Health Innovators
Health Innovators

Episode 86 · 7 months ago

How to build a better lemonade stand w/ Dave Whelan


Product-market fit can sometimes seem like an exotic term that no one can really define with any level of simplicity - until now.

When asked for his take on the subject, Dave Whelan, CEO of BioscienceLA brought a “when life gives you lemons, make lemonade” approach to the table.

Using a simple lemonade stand as a metaphor for startups, Dave breaks down product-market fit using target markets, pricing, and product solutions in an easily digestible example.

His decades-long experience in many branches of the healthcare industry has helped him hone his unique and effective understanding of how product-market fit and commercialization work.

And on this week’s episode, he’s bringing that expertise to our viewers.

If you’re an entrepreneur and product-market fit has eluded or confused you - or you’re just not sure how to begin commercializing your innovation - this is your episode!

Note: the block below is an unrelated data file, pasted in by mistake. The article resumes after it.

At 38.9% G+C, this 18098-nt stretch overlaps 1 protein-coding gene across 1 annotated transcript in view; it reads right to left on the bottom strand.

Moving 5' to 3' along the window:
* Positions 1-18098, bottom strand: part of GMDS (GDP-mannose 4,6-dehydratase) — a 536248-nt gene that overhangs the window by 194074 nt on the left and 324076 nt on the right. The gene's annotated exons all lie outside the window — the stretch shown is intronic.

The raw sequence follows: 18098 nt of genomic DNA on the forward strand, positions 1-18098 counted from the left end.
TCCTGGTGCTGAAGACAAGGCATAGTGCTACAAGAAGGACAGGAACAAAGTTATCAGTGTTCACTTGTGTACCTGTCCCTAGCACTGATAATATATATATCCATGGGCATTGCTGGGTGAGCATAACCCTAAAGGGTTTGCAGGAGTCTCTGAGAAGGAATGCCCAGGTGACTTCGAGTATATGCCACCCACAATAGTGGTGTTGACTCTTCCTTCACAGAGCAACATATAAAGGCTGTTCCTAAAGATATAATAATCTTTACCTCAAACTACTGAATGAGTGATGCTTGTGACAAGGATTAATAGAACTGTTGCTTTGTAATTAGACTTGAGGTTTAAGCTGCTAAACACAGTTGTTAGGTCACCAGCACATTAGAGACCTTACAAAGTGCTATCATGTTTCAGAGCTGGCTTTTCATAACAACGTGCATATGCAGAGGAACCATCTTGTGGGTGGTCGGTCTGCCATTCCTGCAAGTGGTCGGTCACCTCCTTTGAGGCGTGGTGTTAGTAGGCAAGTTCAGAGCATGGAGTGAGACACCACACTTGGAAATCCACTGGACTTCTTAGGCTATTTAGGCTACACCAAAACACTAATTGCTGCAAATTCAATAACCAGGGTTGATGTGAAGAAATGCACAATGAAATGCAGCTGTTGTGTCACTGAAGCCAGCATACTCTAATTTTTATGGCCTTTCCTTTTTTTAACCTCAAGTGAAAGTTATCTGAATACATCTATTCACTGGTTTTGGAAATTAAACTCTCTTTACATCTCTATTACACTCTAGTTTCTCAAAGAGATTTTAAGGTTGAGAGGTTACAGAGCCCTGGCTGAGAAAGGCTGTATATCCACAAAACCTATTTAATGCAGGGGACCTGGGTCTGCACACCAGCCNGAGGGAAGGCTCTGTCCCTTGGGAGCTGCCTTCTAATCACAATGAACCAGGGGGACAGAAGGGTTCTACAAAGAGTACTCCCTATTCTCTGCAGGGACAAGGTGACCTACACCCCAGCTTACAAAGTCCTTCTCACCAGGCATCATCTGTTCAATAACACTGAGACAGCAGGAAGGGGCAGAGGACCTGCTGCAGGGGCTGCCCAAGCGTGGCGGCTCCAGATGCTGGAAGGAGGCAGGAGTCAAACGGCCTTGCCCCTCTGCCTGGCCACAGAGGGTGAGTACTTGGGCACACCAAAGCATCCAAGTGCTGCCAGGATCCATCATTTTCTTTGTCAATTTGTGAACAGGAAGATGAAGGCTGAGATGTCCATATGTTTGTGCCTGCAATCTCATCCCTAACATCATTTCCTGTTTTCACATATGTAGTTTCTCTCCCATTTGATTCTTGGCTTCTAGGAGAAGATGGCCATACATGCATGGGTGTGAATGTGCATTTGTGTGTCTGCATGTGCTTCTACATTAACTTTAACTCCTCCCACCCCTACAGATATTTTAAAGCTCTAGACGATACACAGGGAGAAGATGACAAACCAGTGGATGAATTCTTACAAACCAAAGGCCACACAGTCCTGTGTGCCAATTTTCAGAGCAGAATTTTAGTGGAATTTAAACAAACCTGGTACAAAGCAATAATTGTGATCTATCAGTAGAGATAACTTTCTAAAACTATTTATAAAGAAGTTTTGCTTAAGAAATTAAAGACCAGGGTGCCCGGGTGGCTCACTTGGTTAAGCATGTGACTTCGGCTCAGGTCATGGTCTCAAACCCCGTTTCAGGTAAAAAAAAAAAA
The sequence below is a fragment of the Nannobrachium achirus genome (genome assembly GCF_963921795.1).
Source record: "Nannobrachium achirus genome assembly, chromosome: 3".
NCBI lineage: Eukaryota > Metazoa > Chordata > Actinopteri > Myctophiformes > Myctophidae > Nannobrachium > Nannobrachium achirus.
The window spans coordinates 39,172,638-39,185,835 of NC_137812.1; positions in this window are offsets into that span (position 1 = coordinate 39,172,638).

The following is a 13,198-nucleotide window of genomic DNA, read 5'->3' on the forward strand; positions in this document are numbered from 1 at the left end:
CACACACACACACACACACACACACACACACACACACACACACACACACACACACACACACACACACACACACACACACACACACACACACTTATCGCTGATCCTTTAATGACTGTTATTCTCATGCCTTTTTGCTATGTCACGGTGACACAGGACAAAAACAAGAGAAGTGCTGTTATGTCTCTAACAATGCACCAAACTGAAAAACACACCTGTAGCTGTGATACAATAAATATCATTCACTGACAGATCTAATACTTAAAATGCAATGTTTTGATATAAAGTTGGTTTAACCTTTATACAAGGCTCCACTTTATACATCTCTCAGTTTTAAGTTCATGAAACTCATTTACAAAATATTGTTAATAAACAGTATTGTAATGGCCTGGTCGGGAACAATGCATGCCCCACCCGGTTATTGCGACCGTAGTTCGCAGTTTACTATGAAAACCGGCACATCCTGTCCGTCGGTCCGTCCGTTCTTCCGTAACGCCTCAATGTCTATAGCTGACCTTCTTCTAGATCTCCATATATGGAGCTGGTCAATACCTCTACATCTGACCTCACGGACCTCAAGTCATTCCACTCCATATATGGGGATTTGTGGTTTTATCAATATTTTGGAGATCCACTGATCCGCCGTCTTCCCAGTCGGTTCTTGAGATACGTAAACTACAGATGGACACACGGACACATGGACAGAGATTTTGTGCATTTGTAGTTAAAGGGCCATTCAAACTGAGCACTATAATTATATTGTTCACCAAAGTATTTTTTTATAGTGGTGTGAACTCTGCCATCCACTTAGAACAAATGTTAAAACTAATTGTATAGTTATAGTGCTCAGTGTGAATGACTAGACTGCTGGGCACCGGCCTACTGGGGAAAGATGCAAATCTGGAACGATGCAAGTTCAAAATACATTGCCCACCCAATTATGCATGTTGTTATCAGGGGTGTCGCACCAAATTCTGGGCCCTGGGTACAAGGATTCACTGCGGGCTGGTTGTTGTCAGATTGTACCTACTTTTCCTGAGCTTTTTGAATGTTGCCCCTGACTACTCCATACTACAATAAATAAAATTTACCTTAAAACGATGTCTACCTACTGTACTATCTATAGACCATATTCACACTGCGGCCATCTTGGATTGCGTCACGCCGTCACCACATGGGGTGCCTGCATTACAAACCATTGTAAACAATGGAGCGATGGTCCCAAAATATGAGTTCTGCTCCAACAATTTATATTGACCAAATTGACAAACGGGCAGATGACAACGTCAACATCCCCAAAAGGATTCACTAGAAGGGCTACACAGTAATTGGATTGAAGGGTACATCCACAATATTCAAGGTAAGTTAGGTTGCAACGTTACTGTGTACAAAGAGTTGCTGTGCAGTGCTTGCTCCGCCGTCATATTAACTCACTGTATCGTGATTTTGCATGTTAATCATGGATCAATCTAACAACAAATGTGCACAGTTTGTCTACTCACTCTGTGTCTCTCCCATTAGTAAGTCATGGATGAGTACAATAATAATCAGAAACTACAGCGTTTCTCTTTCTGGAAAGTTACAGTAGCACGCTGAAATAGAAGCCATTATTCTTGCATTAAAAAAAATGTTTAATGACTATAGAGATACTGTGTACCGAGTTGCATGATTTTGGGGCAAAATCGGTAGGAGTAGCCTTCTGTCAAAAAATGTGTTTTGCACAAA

Here are the show highlights:

  • Why product-market fit is mission-critical (15:05)
  • Are you wasting time or money doing this? (23:15)
  • Myths, barriers, or pitfalls of commercialization (24:13)
  • How to run a successful “lemonade stand” (31:54)
  • This is what product-market fit looks like (36:37)
  • Next-level marketing strategy (37:53)

Guest Bio

David Whelan is CEO of BioscienceLA, a company with a passion for nurturing a vibrant ecosystem that will create new opportunities for all stakeholders.

A seasoned strategy, business development, and general management executive, Dave inspires entrepreneurs at the intersection of technology, health, and wellness.

His experience spans genomics, wearables, digital health, consumer health, wellness and nutrition, enterprise health services, and healthcare providers, among other areas.

Dave earned an MBA from the UCLA Anderson School, a BS in Symbolic Systems from Stanford University, and has studied at London Business School and Carnegie Mellon University.

If you’d like to reach out to Dave, you can find him on LinkedIn at Dave Whelan, on Twitter at @djwhelan, or visit